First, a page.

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Diaphragmatic hernia

  • Alternative Names

    Hernia - diaphragmatic; Congenital hernia of the diaphragm


    Treatment

    A diaphragmatic hernia is an emergency that requires surgery. Surgery is done to place the abdominal organs into the proper position and repair the opening in the diaphragm.

    See: Diaphragmatic hernia repair - congenital

    The infant will need breathing support until he or she recovers from surgery. Some infants are placed on a heart/lung bypass machine, which gives the lungs a chance to recover and expand after surgery.

    If a diaphragmatic hernia is diagnosed during pregnancy (around 24 to 28 weeks), fetal surgery may be considered.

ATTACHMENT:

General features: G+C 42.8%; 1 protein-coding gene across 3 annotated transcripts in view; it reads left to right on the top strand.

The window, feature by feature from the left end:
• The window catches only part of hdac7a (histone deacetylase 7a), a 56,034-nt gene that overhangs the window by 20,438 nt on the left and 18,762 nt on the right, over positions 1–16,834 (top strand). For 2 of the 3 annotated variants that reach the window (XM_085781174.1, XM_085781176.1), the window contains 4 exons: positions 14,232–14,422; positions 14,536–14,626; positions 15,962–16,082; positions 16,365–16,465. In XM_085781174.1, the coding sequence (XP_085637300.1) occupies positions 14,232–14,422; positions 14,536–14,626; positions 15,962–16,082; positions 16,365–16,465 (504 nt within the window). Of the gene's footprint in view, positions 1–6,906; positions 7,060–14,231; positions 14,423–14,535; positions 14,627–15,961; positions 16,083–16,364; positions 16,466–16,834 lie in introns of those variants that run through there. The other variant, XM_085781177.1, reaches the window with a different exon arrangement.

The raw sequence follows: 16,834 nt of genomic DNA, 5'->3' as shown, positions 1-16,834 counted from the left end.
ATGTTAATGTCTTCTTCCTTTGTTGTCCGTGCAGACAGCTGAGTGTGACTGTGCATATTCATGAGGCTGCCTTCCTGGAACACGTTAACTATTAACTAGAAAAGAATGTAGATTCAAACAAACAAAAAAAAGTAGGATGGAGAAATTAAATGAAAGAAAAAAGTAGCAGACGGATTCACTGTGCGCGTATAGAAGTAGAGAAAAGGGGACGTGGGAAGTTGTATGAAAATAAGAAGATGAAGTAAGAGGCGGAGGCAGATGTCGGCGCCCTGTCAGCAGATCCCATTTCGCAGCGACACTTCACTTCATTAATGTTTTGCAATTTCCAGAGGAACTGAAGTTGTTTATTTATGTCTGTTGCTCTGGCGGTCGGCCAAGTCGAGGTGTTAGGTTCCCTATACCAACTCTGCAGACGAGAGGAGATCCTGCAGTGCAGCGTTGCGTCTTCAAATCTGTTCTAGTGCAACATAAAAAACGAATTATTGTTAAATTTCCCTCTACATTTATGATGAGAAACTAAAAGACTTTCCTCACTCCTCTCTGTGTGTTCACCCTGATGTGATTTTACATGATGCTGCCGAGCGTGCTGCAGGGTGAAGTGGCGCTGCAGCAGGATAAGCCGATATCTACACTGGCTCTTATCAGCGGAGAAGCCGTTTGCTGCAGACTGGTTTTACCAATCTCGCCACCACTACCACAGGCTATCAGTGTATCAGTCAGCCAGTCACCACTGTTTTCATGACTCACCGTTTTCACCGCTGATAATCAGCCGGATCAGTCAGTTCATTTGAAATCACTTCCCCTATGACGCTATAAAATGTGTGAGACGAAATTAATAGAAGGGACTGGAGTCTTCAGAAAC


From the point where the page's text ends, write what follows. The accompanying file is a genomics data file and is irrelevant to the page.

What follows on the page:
Support Groups


    Expectations (prognosis)

    The outcome of surgery depends on how well the baby's lungs have developed and also on whether there are any other congenital problems. Usually the outlook is very good for infants who have enough lung tissue and have no other problems.

    With advances in neonatal and surgical care, survival is now greater than 80%.


    Complications
    • Lung infections
    • Other congenital problems

    Calling your health care provider

    Go to the emergency room or call the local emergency number (such as 911). A diaphragmatic hernia is a surgical emergency.